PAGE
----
Teachers Do More Than Teach: Redefining The Role Of Teachers

A decade and a half as a teacher and now more than a decade in the corporate sector, I am increasingly realising a teacher’s role teaches you professional and personal skills like no other job. There is an increasing focus on skill development as the world economies are moving towards being more empathetic and people oriented. Isn’t that where teachers always were? Let’s look at the skills that a teacher needs, has and uses on a daily basis. 

I would like to add a disclaimer to the reference of the teacher as she/her. It is just my conditioning. I have the highest regard for men who work in this area too! 

Communication:  Well, that’s what a teacher does. Communicate across age groups in a school. From her students who range from 2 to 20, her colleagues who range from 20 to 60 and the multitude of parents, grandparents uncles and aunts who come to school to meet her! Communication to the child is the key to being a successful teacher. This communication is not the transferring of information in the class but the ability to communicate to the heart of the student. 

Problem Solving: While corporate sectors may claim to solve a gazillion problems that impact the global economy, a teacher plays a different game altogether. Every day poses multiple problems. Every student in every class has some issue to discuss. Every class teacher has some feedback to give her and every parent wants her doubts clarified immediately. This happens 200+ times in a day considering that’s the minimum number of students she deals with. Along with this comes instruction from the management, the principal, the board and the government. 

Out of the Box Thinking: ‘Can you rush to grade four A?’ A request two minutes before the bell rings will rarely find a negative response. Off she goes to a class she has never gone to. On her way to the class, she has planned a forty-minute session in her head to engage this new class. She has plotted games, activities and a book reading session as Plan A, B and C. 

Interpersonal Skills:  She navigates issues of parents with children, parents with parents, children with children and her students with other teachers. Dealing with a variety of age groups on a daily basis while having to keep a check on the emotional implications of each conversation is a big ask! 

Critical Thinking: Every child is unique. How a teacher reaches out to 40 odd children on a daily basis in ways peculiar to them, modifies her lesson strategies at the nick of time, researches on pedagogy to suit the needs of all, while trying to be inclusive and unbiased and fair to each one is a detailed case study in critical thinking in itself.

Decision Making: A teacher’s day is full of decisions. Some impact students for a lifetime and hence need to be taken with thought and care. The decision to let the class have a free play session to the decision to take a test, the decision to redo the content to the decision to award marks in a test. Every single decision that she takes as a teacher in the class has its own implications. Every decision needs to be thought of, planned and yet at times be in the nick of the moment.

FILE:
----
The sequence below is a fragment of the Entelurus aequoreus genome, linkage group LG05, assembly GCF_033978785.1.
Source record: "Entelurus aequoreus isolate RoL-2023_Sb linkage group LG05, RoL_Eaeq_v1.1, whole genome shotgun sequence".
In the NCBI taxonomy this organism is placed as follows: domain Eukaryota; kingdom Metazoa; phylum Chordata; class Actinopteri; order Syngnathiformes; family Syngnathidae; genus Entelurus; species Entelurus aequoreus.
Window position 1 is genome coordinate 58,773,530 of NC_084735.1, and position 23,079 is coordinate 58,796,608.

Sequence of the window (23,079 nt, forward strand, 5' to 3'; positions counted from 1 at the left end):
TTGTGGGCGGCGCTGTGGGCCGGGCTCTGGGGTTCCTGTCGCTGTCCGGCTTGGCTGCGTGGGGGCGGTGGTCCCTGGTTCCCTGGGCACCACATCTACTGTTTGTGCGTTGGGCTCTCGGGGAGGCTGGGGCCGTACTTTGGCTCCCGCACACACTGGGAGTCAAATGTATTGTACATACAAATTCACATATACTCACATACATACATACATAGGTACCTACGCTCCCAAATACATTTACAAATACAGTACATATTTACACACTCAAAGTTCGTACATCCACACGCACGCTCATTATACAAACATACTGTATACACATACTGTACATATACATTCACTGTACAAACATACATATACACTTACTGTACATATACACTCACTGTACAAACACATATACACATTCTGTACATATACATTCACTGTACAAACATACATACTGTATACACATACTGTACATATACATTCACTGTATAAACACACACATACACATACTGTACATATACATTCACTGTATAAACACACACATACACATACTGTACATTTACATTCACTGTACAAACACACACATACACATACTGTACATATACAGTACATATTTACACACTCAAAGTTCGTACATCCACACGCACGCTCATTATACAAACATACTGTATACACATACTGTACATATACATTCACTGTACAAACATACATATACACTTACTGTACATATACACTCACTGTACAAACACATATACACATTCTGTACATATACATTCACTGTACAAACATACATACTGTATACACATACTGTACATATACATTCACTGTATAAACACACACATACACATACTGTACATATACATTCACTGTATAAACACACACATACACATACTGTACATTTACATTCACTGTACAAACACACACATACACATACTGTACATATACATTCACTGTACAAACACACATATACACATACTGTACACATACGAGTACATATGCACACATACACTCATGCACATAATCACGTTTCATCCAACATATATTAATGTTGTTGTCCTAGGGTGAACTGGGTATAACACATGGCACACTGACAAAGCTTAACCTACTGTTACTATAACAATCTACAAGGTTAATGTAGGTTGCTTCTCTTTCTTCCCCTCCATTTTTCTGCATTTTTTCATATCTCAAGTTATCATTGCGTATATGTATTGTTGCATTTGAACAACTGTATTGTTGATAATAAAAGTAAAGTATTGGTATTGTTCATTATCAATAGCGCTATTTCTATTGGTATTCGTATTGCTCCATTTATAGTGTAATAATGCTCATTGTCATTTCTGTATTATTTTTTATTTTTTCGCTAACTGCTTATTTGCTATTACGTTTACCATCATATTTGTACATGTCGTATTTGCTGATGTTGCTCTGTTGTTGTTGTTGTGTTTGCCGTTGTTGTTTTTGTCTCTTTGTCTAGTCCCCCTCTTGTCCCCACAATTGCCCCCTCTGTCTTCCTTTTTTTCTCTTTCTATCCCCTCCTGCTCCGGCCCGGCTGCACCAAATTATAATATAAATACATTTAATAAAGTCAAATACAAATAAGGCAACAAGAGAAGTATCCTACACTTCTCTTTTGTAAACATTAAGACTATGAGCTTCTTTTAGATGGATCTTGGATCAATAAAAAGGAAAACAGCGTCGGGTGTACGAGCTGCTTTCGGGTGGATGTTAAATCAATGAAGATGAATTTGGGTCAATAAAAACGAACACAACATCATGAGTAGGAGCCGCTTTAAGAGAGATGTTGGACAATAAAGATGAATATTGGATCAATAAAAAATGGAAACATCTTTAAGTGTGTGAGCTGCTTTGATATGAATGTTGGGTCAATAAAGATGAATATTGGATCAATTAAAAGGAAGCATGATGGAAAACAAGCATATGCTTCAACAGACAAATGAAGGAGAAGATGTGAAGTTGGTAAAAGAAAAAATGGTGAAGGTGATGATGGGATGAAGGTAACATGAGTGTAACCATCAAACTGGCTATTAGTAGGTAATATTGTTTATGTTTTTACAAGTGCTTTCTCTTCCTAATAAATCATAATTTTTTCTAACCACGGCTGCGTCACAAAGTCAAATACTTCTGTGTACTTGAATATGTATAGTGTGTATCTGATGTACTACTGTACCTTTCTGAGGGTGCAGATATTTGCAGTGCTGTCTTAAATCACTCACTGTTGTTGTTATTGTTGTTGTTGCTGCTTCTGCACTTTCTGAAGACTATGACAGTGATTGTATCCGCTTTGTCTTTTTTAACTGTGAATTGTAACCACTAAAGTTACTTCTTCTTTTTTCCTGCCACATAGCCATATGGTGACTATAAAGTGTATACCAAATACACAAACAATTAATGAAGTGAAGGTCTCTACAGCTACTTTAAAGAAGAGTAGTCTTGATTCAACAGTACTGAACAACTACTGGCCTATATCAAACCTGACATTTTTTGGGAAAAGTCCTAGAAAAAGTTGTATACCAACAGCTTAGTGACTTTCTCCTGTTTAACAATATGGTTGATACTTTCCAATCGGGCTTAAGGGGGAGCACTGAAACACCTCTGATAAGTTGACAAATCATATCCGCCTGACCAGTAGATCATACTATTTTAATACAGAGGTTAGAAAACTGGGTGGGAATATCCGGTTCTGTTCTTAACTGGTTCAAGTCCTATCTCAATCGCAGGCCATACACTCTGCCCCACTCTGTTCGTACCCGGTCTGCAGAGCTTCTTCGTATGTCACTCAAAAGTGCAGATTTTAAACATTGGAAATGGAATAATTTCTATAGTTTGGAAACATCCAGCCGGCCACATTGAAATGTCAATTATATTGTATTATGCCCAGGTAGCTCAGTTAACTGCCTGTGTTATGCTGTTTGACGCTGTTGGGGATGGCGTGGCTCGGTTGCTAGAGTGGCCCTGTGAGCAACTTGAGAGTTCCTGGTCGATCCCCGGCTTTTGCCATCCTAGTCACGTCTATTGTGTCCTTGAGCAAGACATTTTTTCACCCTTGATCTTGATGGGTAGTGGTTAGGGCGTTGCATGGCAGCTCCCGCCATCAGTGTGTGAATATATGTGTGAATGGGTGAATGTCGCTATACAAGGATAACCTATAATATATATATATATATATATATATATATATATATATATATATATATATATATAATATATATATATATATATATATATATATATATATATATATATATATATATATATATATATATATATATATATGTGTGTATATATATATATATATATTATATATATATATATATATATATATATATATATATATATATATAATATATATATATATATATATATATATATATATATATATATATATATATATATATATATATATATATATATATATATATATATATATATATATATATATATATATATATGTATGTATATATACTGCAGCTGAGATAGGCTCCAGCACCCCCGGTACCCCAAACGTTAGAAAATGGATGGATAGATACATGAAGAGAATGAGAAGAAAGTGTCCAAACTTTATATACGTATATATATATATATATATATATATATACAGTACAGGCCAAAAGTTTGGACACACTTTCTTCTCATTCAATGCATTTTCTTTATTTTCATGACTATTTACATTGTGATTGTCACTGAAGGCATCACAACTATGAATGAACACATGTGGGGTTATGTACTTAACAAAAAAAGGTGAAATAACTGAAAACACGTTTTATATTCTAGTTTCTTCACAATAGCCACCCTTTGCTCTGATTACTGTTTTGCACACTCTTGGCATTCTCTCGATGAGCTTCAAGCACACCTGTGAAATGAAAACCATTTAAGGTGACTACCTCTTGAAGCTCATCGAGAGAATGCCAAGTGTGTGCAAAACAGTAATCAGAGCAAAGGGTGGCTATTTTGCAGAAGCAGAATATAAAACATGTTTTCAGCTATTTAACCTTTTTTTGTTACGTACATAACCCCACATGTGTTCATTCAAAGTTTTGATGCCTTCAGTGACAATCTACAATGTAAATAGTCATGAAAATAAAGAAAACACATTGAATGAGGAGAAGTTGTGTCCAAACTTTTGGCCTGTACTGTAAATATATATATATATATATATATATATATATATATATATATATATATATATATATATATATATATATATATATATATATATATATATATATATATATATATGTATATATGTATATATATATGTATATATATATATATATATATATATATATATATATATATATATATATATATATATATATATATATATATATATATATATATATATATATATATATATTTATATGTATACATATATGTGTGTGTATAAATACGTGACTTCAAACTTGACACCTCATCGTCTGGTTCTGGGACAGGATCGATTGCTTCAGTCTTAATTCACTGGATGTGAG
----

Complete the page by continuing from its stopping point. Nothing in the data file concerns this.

Time Management: While corporate jobs have lunch times and break times, a teacher’s day is scheduled day after day with lunch duty and no recess through a seven-hour shift. They figure out the time to have food or even the time to take a loo break according to the school timetable. Rarely will you catch a teacher not adhering to timelines? 

Public Speaking: This, again, is a part of her personality. Give her an audience of any age group. She can keep them motivated and going. 

Negotiating: The art of negotiating homework, timelines with colleagues, parents, and students and distributing tasks in the class is a major skill.

Event and Project Management: Every day in school is an event. Duties are laid out. School events like Annual days, Sports days, Parent Teacher meets, bring out the innate event and project management skills in a teacher. Working in collaboration, as a team, leading the teams, and following up timelines alongside the regular teaching in class is what teachers do year after year. Working for every event is a skill that is needed for every teacher.

Marketing: Every teacher is a walking talking image builder of the school. No one markets the school better than the teacher who has a buy-in with the school. 

Collaboration: One look at the staff room and you will see what collaboration looks like on a daily basis. No class is left unattended, no board is left undecorated, no club is missing an activity if a teacher is absent, and others clamour to take the class. Can there be a better example? 

Data Analysis: Marks, report cards, attendance data, fee collection, notebook collection. There is data everywhere in a school. Teachers deal with data on a daily basis. Not do they just analyse scores; they give a humane outlook to it.

Attention to Detail: A teacher knows about every student in her class. If there’s something amiss, there is a teacher somewhere out there who would have noticed the difference in her student. The smile on the face speaks to the teacher as much as the frown on the face. The presence in the classroom is as impactful as the absence. No student, parent, or official can escape the watchful eye of the teacher. 

Perspective: Every generation you deal with is younger and younger. They help you develop a sense of perspective while dealing with issues. Your perspective is constantly refreshed. 

A teacher’s job helps you grow as a multi-skilled person, not just professionally, but also personally. Every individual, at least for their own sake, should be a teacher for a minimum of 2 years in their lifetime. They will be changed human beings forever.

  • Priya Gopal

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